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Monday, December 2, 2013

Give corporations their due

The Atlantic posted a five-minute video interview with the late Benoit Mandelbrot. It's worth watching. Mandelbrot brought focus to some age-old questions and launched a new topic in mathematics, fractals. It became one of the most acclaimed, if not the most acclaimed, topic in mathematics during the last 50 years.

My point is not Mandelbrot himself, his work, or the wonders of mathematics. Rather, I call attention to the fact that Mandelbrot was a career employee of IBM (35 years). He was appointed an IBM Fellow, one of only 256 in the history of that company. Collectively the IBM Fellows have won five Nobel prizes and have been granted over 7,000 patents. Over 70 IBM Fellows have warranted biographies in Wikipedia. AT&T Bell Labs has a comparable record.

Corporations are often the subject of criticism. Many times the criticism is justified; like human beings, corporations are fallible. They do what they should not do, and they fail to do what they should. But corporations also achieve things that individuals on their own, even in a university setting, cannot. Al Gore did not invent the Internet, and neither did any specific corporation; but without the contributions of companies that are not household names (e.g. Bolt, Beranek & Newman), the Internet would not have developed so quickly -- if at all. Similarly, one can rage about the commercial practices of pharmaceutical companies. Reforms in drug development and marketing do appear to be needed. But these companies have, in fact, contributed to the well-being of humanity because they have not only identified and developed drugs that work but also figured out how to manufacture them with very high quality.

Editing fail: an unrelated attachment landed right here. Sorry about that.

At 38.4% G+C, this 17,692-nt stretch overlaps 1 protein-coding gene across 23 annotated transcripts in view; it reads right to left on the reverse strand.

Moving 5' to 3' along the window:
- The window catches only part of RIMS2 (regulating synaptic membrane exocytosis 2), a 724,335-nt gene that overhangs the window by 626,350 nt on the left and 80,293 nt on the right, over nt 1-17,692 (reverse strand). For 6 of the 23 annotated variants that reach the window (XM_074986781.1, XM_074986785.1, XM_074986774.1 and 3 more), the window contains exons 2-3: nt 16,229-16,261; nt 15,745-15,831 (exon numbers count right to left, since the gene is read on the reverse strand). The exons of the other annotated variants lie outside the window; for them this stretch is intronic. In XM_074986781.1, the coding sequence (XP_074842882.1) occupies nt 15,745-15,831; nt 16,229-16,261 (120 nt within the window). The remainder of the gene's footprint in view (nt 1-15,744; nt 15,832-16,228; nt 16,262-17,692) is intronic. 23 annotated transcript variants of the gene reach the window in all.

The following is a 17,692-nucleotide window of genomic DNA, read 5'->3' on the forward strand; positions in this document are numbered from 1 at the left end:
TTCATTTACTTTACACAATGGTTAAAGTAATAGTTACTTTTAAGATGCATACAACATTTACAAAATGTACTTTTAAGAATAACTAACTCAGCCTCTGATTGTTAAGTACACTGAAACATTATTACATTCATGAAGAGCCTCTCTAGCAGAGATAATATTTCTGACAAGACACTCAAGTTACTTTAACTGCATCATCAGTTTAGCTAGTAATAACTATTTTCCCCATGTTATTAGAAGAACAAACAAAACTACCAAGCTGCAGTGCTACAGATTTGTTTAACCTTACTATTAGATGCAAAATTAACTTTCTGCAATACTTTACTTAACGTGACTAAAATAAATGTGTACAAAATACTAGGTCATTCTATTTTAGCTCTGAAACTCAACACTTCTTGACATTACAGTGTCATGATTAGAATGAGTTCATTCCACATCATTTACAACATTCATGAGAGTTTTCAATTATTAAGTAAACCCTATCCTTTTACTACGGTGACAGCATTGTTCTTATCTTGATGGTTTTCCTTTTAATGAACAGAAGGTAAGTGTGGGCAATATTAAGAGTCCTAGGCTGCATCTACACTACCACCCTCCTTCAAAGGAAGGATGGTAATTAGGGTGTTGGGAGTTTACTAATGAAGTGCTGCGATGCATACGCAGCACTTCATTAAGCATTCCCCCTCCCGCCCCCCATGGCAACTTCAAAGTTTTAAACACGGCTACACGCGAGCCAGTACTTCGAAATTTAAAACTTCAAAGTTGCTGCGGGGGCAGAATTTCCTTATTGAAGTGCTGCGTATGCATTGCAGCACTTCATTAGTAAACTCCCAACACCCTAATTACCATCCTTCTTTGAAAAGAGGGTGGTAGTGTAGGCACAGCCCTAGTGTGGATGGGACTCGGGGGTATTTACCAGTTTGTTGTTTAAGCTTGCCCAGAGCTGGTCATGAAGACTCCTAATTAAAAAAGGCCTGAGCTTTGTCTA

I have worked in the corporate world for 31 years; so, as the saying goes, consider the source. But I do believe that people who see corporations as all-bad or inherently evil are way off the mark.